So, desperate housewife or otherwise, I prepared for my evening. I genuinely couldn’t remember who I’d invited and so visited my local supermarket with a list in my mind that read: posh crisps, dips, good runny cheese and a few nibbles. Standing in the aisle, the wire basket’s handle digging into my arm, racking my brains for something I’d forgotten, one of my guests sidled up to me and brandished a bottle of Colombard chardonnay in my face. “Looking forward to tonight” she beamed. She doesn’t get out much either.
Remembering a 3 litre box of wine I then returned home, stuffed things into the fridge and embarked on a cleaning frenzy. Bleach was liberally squirted around u-bends, the Dyson was whizzed around the carpets, Barbies were lobbed into the toy box and last Sundays newspaper that I evidently was not now going to read, was chucked onto the recycling pile.
The next thing to address was where was my demonstrator going to demonstrate her wares? The dining room and thus dining table were the obvious choice but I looked at the dining table and groaned. It had never seen a table cloth and so the pine was encrusted in weeks of dropped cereal, jam, adhered pasta complete with arabiatta sauce and finger painting in fromage frais. I went at it with a Scotch Brite but this was going to take an industrial sander to remove – there was nothing for it but to buy a decent oil cloth and within the hour I had been to and from Laura Ashley, bought three metres of eau de nil pvc cloth, come home and laid it over the offending detritus. “There” I said, with a satisfying smoothing, “No-one will ever know”.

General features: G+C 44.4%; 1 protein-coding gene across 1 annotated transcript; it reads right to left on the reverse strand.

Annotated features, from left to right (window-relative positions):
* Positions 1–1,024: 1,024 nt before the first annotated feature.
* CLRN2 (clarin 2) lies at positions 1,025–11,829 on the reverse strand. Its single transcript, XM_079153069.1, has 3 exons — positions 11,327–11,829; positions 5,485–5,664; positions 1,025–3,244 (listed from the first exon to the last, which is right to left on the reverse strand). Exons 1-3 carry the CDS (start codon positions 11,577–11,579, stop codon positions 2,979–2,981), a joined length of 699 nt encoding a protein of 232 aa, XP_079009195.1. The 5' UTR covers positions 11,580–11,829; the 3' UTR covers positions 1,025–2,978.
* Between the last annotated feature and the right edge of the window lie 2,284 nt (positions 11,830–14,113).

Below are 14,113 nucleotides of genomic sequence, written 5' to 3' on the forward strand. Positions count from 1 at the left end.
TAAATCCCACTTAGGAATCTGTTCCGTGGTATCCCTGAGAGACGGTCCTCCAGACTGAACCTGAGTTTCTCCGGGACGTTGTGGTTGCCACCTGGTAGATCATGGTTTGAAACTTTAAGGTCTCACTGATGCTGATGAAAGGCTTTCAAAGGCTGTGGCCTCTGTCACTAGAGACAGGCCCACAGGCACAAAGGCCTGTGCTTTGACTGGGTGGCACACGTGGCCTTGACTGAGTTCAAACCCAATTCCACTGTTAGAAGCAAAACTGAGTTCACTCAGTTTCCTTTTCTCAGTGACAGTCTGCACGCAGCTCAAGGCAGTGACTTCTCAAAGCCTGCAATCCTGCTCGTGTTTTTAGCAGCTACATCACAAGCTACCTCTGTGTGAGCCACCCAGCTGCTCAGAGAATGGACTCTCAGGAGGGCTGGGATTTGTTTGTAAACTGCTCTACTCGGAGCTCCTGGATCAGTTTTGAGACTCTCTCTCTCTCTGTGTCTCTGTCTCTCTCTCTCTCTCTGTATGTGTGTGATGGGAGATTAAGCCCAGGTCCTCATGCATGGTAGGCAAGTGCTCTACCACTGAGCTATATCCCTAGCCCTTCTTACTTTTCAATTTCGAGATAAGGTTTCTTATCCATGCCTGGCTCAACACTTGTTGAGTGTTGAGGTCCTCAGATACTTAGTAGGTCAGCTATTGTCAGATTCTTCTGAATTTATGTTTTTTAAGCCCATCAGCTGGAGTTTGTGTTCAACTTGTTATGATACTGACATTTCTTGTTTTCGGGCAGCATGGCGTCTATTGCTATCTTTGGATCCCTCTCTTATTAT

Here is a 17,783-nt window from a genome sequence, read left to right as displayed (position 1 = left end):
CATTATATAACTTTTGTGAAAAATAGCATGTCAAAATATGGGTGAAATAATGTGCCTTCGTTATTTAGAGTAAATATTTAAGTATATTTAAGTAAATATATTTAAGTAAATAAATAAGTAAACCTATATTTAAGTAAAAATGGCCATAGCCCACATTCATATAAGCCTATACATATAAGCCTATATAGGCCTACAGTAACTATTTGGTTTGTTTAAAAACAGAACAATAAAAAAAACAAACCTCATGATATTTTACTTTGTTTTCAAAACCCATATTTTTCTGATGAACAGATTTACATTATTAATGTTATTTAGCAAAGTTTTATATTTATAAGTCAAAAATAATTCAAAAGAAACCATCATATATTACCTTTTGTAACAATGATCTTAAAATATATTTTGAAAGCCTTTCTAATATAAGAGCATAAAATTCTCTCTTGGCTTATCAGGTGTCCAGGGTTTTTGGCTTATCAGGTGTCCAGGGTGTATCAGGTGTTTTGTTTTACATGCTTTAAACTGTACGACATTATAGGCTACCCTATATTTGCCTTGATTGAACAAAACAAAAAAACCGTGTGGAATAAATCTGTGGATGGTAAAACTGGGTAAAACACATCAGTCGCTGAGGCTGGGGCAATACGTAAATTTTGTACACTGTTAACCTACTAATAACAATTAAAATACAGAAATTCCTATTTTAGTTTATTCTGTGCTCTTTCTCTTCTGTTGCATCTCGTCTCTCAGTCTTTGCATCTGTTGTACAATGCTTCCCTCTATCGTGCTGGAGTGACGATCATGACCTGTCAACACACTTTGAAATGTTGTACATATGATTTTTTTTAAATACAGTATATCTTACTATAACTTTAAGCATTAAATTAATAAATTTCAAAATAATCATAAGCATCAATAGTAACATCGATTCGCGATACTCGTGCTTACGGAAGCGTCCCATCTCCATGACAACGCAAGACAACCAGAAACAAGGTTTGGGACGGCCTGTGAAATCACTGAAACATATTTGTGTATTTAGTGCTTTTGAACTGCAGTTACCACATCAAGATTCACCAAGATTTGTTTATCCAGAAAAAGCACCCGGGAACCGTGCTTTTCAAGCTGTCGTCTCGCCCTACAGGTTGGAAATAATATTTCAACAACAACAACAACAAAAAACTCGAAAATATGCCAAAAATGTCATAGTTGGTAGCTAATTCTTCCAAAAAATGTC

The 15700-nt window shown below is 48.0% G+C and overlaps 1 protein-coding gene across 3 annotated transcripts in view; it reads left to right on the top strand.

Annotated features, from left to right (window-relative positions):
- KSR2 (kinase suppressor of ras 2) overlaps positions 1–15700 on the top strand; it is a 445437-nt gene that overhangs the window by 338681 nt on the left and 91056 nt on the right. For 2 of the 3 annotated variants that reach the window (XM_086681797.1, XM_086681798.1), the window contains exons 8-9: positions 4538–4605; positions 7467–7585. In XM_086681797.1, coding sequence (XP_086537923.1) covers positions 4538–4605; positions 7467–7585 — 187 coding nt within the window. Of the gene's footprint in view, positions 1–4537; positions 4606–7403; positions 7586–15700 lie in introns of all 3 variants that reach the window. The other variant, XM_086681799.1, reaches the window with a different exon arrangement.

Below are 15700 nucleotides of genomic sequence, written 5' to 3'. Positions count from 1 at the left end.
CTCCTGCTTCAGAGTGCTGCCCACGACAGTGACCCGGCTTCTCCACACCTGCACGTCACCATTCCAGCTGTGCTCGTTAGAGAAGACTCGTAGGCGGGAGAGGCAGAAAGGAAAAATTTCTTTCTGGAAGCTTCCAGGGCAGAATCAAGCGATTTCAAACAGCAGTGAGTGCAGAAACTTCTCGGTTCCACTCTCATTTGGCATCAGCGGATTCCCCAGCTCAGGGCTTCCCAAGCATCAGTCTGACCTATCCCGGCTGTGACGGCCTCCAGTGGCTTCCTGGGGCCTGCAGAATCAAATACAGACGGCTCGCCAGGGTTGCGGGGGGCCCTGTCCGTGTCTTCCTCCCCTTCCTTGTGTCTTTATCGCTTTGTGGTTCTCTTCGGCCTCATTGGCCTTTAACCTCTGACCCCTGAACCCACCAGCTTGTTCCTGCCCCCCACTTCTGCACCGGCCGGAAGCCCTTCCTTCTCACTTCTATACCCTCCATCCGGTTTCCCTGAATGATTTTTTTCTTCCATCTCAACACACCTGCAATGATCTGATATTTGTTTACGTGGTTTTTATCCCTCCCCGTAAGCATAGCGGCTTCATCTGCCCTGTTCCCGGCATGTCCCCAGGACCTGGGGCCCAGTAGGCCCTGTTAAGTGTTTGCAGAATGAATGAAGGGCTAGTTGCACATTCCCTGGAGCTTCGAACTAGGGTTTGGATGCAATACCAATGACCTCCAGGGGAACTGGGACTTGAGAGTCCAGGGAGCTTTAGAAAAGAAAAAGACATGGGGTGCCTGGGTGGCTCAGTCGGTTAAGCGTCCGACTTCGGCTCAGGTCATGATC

Soon the children were home from school. My son, who, every day after dropping his back pack just inside the front door, walks to the fridge and inspects its interior; saw the selection of Tex-Mex dips.
“Cor, yum mum, cheers”.
“Put them back, they are for tonight”, I said slapping his hands and closing the fridge door.
“Well what’s for dinner then?”
“Pork and a gratin of Jerusalem artichoke and leeks.”
“Gopping. Must you buy that organic box? We don’t like half the vegetables in it. Hell, we haven’t heard of most of them.”
“Don’t say hell and don’t be so unadventurous. Now go and do your homework.”
Some hours later, food was laid out, far too many guests arrived, the demonstrator made her Mediterranean Ring and the wine – all 11 bottles and the 3 litre box flowed and were emptied.
It was all too good to be true, I’d made enough sales to receive some dishes I’d had my eye on and a garlic press that one might imagine a sorceress to possess – put in the whole clove, skin and all, squeeze and voila – garlic emerges, crushed and skinless. Magic.
Suddenly a cat appeared from nowhere, frightened the living daylights out of a guest, she in turn upturned her glass in a pot of guacamole and a mess ensued. I went to mop it up but it was too late, another guests whipped off the table cloth, only to reveal to my horror the filthy table underneath.
There was a terrible silence, no doubt many feared they’d come down with e-coli or salmonella at best.
“Don’t worry”, I said breezily, “That’s very old and encrusted foodstuff. The pathogens evaporated long ago”.

Monday, 12 March 2007


“Oh go on, it’ll be a real laugh. Loads of fun, nothing serious”, begged Mags as she roped me in to play a part in a murder mystery play. I hesitated initially; after all it’s been a long time since I’ve had any thespian leanings but Mags was insistent and had no qualms in using emotional blackmail.
“He’s worked so hard writing it. Night after night, as soon as he’s in from work he’s at that ruddy computer”. Then she mumbled something about ‘good thing she didn’t need any shelves putting up’, and so feeling guilty that her husband was offering his services free for the good of the PTA and thus our children, I capitulated and now find myself every Monday evening in the school hall rehearsing. My part is that of an Essex girl (I use the term girl loosely), married to a car dealer, something of a chav, ghetto nails, blonde hair, high heels, perma tan you get the general idea.